27 June 2014

Handy Search Tip

For as long as I can remember there has been a search box at the top of hanger windows. In the wormhole I regularly use this feature to find any given ship by typing part of its name. To get an overview of all my own ships in our shared SMAs I can type my unique identifying characters into the search box and only my handful of ships show. As you can imagine this makes life much easier when 20+ people store their ships in the same place.

Many Ships
Name Search for 'Blue'
By complete accident the other day I discovered the search feature extends to ship types as well as ship name. I was hunting in our corp SMA for a particular ship with the letters 'mot' in the name. I didn't find the ship I wanted but another totally random ship appeared in the list whose name did not include the string 'mot'. It took a little while for me to realise I was looking at a Mammoth and that was why the match was made.

Type Search for 'Dominix'
Matches for 'nav' include Navitas and Navy Domi
I've already taken to this new found, and probably ancient, feature like a duck to water. Gone are the days hunting for familiar icons in the SMA window; now I can just type "noctis" when I want to bait people into shooting me. Hopefully some of you reading this post will also find this wonderful discovery useful to know too.

24 June 2014

Missed A Memo?

I've been flying around in wormholes for the past couple of weeks finding nothing but empty, offline POSs. This has lead to some paranoia on my part. Several times I've checked the overview settings, unticked the 'Use Active Overview Settings' tickbox on the d-scan. Nothing makes any difference.

I'm not going crazy. Really, probably not.
So what gives? Did I miss some memo that we all need to move out of wormholes. Is Illusion of Solitude about to become some unique relic of a time gone by when men were men and corps survived in the most inhospitable part of New Eden? I have no idea. Can someone tell me where everyone else is?

5 June 2014


In the real world there are many facets to abusing trust which can result in a myriad of outcomes. Sometimes the only repercussion is being outcast from a group of friends which, if you place little value in said friendship, may make whatever you gained worthwhile. Other times there can be legal ramifications if your position allows you to steal or otherwise break the law. In between these areas is a whole spectrum of variation. To add to the complexity the outcome of an abuse of trust also depends on how forgiving the people you betray are.

Online gaming takes the concept of 'trust' and screws with it somewhat. It takes the real-world ideal and looses off the moral restrictions we are normally subject to. In most areas of EVE there are many mechanisms available to mitigate the dangers of abuses of trust. If you are in a hisec/lowsec/nullsec corp you can keep all  your stuff in your own hanger. Corp directors have the largest burden of trust but even they cannot take from members' hangers leaving only the corp wallet and limited assets as pickable fruit. Here the risk rises from hisec through nullsec as the potential earnings of a corp rise. Still any theft is limited to corp assets and a properly prepared CEO should be able to mitigate the issue should it arise. If an unrecoverable theft is experienced then you were probably doing it wrong in the first place.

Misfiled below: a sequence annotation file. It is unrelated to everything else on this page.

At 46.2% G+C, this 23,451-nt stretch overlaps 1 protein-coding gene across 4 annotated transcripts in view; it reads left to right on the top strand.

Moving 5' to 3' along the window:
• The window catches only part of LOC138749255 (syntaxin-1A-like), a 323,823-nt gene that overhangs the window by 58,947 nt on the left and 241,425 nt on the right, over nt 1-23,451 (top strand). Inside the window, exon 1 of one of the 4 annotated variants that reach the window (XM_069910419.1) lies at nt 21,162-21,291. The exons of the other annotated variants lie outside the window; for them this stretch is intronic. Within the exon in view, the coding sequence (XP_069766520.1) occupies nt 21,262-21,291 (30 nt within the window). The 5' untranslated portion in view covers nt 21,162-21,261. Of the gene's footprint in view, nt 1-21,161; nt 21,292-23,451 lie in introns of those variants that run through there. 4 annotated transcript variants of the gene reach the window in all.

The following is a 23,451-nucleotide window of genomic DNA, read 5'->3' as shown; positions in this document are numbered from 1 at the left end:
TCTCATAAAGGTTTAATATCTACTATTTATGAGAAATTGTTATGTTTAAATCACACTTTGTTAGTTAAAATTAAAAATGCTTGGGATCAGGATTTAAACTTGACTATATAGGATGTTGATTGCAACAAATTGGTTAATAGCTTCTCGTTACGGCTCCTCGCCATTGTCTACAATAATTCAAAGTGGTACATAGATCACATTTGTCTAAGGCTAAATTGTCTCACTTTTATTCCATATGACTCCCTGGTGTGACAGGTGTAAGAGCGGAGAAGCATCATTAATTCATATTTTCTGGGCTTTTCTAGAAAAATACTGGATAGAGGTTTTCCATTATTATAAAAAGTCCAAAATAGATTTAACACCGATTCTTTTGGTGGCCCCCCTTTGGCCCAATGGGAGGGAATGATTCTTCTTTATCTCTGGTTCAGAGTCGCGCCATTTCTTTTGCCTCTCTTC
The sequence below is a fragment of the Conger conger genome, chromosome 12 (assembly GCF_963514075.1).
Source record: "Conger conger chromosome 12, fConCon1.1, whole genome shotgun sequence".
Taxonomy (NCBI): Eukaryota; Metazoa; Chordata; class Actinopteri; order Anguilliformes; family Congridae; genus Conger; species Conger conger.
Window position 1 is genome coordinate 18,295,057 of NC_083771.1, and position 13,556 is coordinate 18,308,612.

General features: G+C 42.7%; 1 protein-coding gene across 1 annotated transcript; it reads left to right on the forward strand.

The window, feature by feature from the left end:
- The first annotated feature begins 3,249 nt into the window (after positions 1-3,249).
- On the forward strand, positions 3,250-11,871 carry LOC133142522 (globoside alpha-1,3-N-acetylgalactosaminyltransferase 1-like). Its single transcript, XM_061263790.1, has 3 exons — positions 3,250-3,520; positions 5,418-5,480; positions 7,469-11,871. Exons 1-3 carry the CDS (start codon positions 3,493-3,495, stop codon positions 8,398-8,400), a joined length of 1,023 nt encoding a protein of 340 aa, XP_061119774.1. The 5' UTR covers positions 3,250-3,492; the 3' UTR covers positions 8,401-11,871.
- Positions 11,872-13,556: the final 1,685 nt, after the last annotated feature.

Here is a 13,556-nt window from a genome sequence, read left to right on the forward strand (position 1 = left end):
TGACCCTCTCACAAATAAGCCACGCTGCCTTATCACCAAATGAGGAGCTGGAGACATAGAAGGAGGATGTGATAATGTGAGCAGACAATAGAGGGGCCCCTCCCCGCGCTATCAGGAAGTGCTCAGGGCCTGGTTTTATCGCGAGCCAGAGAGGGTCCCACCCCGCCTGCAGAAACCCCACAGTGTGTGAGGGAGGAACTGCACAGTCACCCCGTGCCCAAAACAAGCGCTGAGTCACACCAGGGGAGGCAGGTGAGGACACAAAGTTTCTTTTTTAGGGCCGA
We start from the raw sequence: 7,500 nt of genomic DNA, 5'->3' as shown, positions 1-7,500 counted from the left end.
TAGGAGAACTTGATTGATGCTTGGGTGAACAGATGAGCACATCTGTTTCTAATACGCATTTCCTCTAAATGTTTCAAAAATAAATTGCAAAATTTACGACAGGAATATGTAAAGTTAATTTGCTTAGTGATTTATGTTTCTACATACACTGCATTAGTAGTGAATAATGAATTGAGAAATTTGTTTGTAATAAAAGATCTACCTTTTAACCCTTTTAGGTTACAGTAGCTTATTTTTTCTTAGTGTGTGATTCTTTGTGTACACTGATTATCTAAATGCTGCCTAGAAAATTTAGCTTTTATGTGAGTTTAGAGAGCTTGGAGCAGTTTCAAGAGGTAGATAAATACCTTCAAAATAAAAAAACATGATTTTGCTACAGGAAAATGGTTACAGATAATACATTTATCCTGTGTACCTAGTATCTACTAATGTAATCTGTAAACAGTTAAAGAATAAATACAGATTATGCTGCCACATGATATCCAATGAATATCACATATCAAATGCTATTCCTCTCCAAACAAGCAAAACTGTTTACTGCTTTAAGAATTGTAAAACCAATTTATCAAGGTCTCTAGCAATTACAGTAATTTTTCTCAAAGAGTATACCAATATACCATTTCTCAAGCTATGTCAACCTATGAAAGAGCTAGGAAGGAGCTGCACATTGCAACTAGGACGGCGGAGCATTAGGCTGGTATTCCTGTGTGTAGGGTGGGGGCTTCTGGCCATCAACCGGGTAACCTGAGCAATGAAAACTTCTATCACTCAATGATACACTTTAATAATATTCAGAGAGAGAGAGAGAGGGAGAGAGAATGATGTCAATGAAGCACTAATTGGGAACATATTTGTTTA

For corporations who live solely in wormholes we are presented with a separate set of challenges when it comes to managing risk and trust. While we have the same issues concerning the corp wallet there is also the additional problem that all assets in a POS are technically corp assets. Members are allocated to a POS and a hanger and are restricted by permissions to a particular tab in said hanger. There is always a risk, however, that one member could steal from another member due to screwed up permissions. If that occurs the fault ultimately lies with the CEO. Also there is a total lack of segregation beyond the POS level for ship maintenance arrays. This means a single thief can have a significant impact on the morale of a corp (but only if the corp lets them).

I was chatting with one of the guys in our newest corp to join my alliance. It was the end of a fairly quiet corp fleet night and I'd had some wine. The conversation topic went to the state of POSs and I was restating my standard position of being largely happy with the current state of POSs. I really don't have too many problems with them. It would be nice to have permission granularity right down the the hanger level - i.e. restrict pilot 'John Doe' to tab '1' in CHA 'a' at POS 'Praise Bob' - but I'm not keen on too much more security beyond that. To me living in wormholes is like an extended camping trip. Nothing in the hole is worth anything. To realise its value you have to take it back into K-space. People who forget this important detail are setting themselves up for failure and cannot blame CCP for lack of security features should the worst happen. I see a lot of talk about the 'sanctity of the sandbox' and how EVE is a game based on players creating content from the tools we are provided. If this is truly the case why do we so despise POSs? Why not embrace the 'tool' for what it is and learn to love our "pulsating bubble of trust".